Paul Andersen: A ‘Silent Night’ is a holy night
Jimmy Ibbotson’s “Colorado Christmas” is a paean to peace on Earth and a lament about what can go missing on a holiday that’s defined by spirit.
“The closest thing to heaven on this planet anywhere/Is a quiet Christmas morning in the Colorado snow.” I can picture Ibbotson watching the falling snow at his idyllic gingerbread cabin on Woody Creek, which was later razed as if it were simply too perfect for a crass material world.
We may not have much Colorado snow this Christmas, but we can still find quiet. A silent night — a holy night — is a gift to oneself that is ideally opened in solitude amid the wonders of nature.
Mystics say that quiet is necessary to cultivating deep inner peace and harmony, that tranquility is essential to well-being. How else can we monitor and regulate the deeper rhythms of life if not through silence?
“There wasn’t a sound last night except for the river,” enthused my son, Tait, on a recent morning. “I opened my window and just listened to a silent night!”
Tait is home this winter from graduate school in Norway, where he came to appreciate the value of silence. He didn’t have it last year in a dorm setting on campus, so his appreciation has deepened.
Silence makes room for awareness. When we’re denied it by the demands of electronic media and the din industrial life, we lose the subtle influences of the soul.
The still, small voice of God came to the desert prophet Elijah after a mighty storm. In the ensuing silence he became attuned to the heartbeat of the universe, perhaps through the beating of his own heart. The Hebrew word “selah” is a literary and musical directive to pause and reflect, a time to take stock in one’s thoughts and feelings, perhaps a necessary moment to weigh the conscience.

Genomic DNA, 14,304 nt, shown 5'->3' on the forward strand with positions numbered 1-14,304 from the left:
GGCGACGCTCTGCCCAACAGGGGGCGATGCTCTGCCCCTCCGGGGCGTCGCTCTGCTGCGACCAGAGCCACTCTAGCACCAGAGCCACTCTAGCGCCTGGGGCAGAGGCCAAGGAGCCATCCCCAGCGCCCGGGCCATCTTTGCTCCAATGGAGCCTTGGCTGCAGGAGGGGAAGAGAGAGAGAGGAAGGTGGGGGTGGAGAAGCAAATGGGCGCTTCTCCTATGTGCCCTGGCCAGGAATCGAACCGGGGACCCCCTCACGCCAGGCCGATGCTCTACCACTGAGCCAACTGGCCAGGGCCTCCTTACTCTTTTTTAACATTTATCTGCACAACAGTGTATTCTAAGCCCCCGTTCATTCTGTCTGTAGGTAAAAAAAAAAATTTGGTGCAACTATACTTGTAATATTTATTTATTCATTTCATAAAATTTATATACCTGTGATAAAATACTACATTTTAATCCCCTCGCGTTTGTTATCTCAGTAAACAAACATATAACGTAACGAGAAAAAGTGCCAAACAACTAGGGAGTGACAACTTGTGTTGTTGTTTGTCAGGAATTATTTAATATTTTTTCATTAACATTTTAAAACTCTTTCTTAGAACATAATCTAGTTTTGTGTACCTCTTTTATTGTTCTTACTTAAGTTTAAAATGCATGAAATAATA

Meditative quiet in natural solitude is an age-old, sacred approach to spiritual epiphanies. As Army veteran Stacy Bare said at a wilderness talk last week in Aspen, revelations don’t occur at the mini mall; they take place in the quiet of nature as they did for Jesus, Moses, Buddha and Mohammed.
In silence, thoughts have the space to coalesce, resonating with the distant echo of the Big Bang and the subtle reverberations of the cosmos. Silent nights are holy nights when calm and brightness offer transcendence.
Finding silence in an urbanizing world is not easy. If you can’t find actual silence, perhaps there is a cloister — an office, a bathroom, a closet, your car — where you can mute the static and find a moment to cultivate internal stillness.
“Go placidly amid the noise and haste,” intoned the Desiderata, “and remember what peace there may be in silence.”
Listening is a form of silence, where the listener must be quiet to honor a speaker. To quietly listen to others is to connect with their stories. To listen in solitude to your own story is to connect with self.
“No one really knows me,” confessed a combat veteran this summer on a Huts For Vets program during a philosophical group discussion. This young man saw himself as so internally changed by his service that inside he bore no resemblance to the person his friends and family had known before. He felt he was a stranger to everyone.
Another veteran replied: “Do you know yourself?” The silence that followed was a potent selah moment that none of us will forget because it begged the question we all must ask.
“Know Thyself” (gnothi seauton) was written on the Greek Temple of Apollo at Delphi as instruction to philosophers and statesmen who laid the foundation for Western culture. The Greeks understood that knowing oneself is fundamental to all other pursuits, and that self-knowledge provides the depth from which to form sound judgments and right actions.
Many of us will sing “Silent Night” to celebrate a “quiet Christmas morning in the Colorado snow.” Even if there is not enough snow to mute the sounds of daily life, a shared moment of silence may open a window through which we can see ourselves and the world anew.
Paul Andersen’s column appears on Mondays. He may be reached at firstname.lastname@example.org.
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I find myself ruefully conceding that I may well have joined this country’s 66,000-plus new daily COVID-19 victims last weekend.